Posted under CoffeeTime
Merry Christmas to all of our readers at CHT. By now you’ve probably dispensed with opening presents, church, watching A Christmas Story and are probably talked out with relatives or are done with Christmas dinner. So if your back on the computer (and I know some of you are) perhaps these articles my make good reading for the duration of this blessed day.
Again Merry Christmas to you all and hope for a better new year than the last
“Twas the Night before Liberal Christmas” by J.J. Jackson at Liberty Reborn
“Occupy Extreme and Establishment Moderate” by SARTRE at BATR
“The Greatest Christmas Carol” by Gary North at Lew Rockwell.com
“The Soldier’s Choice” by Timothy Egan at New York Times website
“The Story of Christmas Truce of 1914″ at the Guardian
“Immigration Impasse” by Jim Antle at TAC
“Grim Christmas” by Dr. Srdja Trifkovic at Chronicles
Our friend Roy Moore has just filed his paperwork to run for the Alabama Supreme Court once again. His wife email use a Christmas poem I would like to share:
His wife and his kids were in bed.
Christmas was near, but he was out of a job
And could barely keep his family fed.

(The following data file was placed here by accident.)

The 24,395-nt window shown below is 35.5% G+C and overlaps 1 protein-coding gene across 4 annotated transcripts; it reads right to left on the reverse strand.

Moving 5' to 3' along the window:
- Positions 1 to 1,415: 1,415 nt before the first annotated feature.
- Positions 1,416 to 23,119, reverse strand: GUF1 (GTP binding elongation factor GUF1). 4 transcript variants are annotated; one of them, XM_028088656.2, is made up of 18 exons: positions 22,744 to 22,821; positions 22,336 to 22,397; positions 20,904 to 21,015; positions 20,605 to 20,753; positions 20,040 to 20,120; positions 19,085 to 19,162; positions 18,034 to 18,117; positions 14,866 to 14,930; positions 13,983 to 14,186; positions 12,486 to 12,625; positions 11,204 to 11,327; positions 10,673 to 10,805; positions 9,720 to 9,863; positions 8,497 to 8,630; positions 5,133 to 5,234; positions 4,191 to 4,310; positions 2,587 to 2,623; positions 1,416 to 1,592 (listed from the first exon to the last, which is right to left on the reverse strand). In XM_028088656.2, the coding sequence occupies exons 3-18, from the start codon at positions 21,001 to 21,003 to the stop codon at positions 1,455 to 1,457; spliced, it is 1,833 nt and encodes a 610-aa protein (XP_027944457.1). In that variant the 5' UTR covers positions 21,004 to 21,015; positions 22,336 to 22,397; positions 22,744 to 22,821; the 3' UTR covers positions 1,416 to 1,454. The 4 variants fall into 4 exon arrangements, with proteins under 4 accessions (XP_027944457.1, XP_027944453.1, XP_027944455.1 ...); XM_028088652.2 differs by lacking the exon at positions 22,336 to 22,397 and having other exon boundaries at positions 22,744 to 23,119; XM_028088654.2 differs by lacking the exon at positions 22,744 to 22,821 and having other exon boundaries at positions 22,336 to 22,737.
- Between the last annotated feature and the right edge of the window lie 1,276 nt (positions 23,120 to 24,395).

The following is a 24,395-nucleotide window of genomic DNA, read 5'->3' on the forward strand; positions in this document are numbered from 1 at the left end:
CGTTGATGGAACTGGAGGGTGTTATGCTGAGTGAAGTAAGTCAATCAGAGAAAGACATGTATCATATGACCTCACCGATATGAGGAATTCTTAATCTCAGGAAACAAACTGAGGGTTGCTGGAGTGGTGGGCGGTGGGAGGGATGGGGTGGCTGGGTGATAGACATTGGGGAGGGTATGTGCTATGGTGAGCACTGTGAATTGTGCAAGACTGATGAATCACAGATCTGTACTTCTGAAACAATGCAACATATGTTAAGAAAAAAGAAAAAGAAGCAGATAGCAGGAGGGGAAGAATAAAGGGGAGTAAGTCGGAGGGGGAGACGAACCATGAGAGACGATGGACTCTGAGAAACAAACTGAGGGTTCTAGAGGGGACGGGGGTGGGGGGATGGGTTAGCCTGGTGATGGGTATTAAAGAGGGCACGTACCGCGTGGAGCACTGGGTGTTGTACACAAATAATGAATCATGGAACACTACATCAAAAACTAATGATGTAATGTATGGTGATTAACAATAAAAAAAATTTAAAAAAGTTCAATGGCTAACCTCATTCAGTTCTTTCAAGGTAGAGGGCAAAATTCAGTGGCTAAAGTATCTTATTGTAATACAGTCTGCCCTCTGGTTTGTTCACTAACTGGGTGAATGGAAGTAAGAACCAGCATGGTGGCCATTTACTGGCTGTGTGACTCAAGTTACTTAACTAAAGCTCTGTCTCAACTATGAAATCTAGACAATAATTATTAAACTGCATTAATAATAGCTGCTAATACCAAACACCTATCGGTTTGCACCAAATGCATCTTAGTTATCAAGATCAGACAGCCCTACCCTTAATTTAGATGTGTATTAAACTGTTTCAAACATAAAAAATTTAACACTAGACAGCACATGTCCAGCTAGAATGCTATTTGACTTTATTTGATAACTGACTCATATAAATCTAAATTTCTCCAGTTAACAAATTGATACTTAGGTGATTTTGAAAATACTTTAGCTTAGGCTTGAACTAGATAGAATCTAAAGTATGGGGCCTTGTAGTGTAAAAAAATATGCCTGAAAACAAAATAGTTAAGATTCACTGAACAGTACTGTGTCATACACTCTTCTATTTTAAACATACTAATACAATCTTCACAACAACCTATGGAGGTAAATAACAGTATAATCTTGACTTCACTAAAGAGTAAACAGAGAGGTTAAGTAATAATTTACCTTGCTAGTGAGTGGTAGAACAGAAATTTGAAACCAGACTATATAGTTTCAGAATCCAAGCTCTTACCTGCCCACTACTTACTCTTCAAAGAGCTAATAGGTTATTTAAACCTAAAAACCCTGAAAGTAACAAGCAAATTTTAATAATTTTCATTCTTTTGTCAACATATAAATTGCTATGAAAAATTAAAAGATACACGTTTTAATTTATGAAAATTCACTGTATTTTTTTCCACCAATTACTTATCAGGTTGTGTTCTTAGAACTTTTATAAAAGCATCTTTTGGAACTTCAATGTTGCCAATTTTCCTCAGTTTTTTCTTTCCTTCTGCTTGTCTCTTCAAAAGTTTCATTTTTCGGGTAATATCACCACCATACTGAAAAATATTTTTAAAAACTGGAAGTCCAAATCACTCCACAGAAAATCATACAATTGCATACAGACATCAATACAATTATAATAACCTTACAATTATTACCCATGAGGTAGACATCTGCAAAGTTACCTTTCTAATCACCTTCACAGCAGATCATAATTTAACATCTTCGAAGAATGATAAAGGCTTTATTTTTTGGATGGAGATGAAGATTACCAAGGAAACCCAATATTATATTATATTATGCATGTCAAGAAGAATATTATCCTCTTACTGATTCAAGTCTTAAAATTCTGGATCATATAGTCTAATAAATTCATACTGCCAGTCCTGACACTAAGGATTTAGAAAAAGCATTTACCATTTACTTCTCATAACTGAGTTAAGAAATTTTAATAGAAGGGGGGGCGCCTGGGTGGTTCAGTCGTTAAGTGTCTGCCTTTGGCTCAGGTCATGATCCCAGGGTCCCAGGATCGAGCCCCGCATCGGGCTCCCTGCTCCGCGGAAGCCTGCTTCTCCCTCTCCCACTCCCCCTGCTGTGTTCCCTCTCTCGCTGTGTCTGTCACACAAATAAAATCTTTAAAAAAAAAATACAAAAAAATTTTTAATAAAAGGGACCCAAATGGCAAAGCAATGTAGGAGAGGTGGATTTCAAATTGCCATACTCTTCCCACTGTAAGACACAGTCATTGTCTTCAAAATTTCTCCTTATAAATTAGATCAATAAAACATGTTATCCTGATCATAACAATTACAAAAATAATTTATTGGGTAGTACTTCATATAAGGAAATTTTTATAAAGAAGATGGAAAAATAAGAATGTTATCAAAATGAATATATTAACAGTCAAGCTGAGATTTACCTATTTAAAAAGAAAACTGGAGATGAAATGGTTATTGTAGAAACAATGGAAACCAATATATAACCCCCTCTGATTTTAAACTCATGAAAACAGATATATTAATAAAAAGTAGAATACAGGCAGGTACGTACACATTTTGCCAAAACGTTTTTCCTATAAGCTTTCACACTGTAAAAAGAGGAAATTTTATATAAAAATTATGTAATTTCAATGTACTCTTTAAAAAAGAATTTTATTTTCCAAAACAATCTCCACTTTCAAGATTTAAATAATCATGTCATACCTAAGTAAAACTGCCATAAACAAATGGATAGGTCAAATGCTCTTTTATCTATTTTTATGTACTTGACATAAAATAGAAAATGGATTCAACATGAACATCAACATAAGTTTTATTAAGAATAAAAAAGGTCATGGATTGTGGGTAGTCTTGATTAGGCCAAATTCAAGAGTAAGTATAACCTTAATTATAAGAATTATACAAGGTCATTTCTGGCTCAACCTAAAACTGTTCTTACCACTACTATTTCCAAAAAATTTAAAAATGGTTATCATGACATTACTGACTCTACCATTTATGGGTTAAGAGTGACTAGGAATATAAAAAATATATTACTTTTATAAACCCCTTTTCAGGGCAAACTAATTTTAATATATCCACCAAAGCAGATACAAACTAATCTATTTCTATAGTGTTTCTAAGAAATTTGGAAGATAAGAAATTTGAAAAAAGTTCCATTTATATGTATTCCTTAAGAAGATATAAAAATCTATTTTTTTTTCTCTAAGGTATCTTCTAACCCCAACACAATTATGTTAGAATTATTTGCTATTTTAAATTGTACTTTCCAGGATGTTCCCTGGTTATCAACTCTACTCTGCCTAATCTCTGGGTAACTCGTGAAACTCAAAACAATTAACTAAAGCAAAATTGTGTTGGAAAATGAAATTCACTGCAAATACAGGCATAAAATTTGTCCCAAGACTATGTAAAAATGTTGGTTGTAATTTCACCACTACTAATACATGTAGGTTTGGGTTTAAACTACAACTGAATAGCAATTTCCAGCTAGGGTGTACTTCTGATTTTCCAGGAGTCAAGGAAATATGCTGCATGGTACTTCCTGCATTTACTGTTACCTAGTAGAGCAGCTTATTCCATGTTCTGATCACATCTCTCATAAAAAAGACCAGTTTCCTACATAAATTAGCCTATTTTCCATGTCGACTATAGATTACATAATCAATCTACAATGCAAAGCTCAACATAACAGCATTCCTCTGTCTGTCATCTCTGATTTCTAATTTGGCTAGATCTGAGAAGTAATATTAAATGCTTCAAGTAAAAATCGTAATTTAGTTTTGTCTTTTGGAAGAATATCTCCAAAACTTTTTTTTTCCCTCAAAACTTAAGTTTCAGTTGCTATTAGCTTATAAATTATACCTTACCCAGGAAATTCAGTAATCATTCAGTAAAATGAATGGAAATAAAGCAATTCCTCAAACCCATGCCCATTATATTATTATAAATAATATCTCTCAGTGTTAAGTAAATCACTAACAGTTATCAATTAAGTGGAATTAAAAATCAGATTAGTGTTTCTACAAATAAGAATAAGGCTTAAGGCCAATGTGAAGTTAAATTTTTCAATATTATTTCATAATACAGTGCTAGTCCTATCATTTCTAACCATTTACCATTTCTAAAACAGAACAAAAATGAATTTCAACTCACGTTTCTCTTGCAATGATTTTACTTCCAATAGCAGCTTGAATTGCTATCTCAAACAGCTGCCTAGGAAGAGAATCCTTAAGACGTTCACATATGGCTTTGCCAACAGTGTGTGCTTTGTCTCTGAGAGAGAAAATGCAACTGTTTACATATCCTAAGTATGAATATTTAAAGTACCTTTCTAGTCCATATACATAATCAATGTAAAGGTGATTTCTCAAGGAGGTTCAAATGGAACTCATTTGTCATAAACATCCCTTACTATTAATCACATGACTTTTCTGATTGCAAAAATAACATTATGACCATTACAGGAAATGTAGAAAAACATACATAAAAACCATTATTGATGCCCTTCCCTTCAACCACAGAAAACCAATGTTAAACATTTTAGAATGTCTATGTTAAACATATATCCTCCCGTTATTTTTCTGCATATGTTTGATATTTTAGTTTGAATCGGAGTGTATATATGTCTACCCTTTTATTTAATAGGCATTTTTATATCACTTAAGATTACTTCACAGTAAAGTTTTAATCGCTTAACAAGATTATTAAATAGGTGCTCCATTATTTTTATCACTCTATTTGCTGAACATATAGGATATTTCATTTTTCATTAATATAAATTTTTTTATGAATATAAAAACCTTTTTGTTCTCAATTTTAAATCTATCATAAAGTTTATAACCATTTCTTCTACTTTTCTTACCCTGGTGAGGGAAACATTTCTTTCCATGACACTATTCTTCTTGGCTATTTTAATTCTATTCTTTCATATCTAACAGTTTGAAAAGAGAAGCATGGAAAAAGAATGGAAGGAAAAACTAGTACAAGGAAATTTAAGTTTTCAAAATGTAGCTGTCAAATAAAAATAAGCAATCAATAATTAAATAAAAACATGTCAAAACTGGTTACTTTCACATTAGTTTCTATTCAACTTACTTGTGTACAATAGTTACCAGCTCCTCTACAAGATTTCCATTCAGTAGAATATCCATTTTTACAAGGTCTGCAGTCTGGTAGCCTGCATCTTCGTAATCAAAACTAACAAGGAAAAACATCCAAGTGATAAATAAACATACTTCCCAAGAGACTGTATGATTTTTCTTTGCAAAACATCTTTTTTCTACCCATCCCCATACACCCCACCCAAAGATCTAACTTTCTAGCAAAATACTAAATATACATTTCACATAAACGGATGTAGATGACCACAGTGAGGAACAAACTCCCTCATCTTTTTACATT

Because he had little wood left to burn.
This would be a sad Christmas with cupboards so bare,
For he had run out of places to turn.
And knelt by an old chair to pray.
“Dear Lord,” he said, as a tear he shed,
“I don’t know just what I should say.”
‘Twas a young man in the shivering night.
His coat was old and his shoes were worn;
He was really quite a pitiful sight.
“And my home is still far away.
If I may warm by your fire for a while,
Only a minute I will stay.”
And made him a bite to eat.
“You’re very kind, sir,” said the young lad,
As the old man gave him his seat.
Dressed so ragged and bare?”
“I’m headed home,” replied the young man,
“My father waits for me there.
If only his face I could see.
When I get home, I’ll have all I need,
For there with my father I’ll be.”
And brought out the only coat he had.
“Here, take my coat,” he said with a smile,
“For the weather is exceptionally bad.”
For he wanted his name to know.
But when he looked out the door, the stranger had gone,
And not a trace could be found in the snow.
Higher than a man could build.
And when he looked in the kitchen, he couldn’t believe
That all the cupboards were filled.
Was now one made of pure gold.
On the back of the chair, a note was pinned,
And this is the message it told.
You’ve been a good brother to me.
What a man sows, so shall he reap,
And thus, it shall always be.
And gave me what you needed too.
Now as you have done for a stranger in need,
So shall it be done unto you.”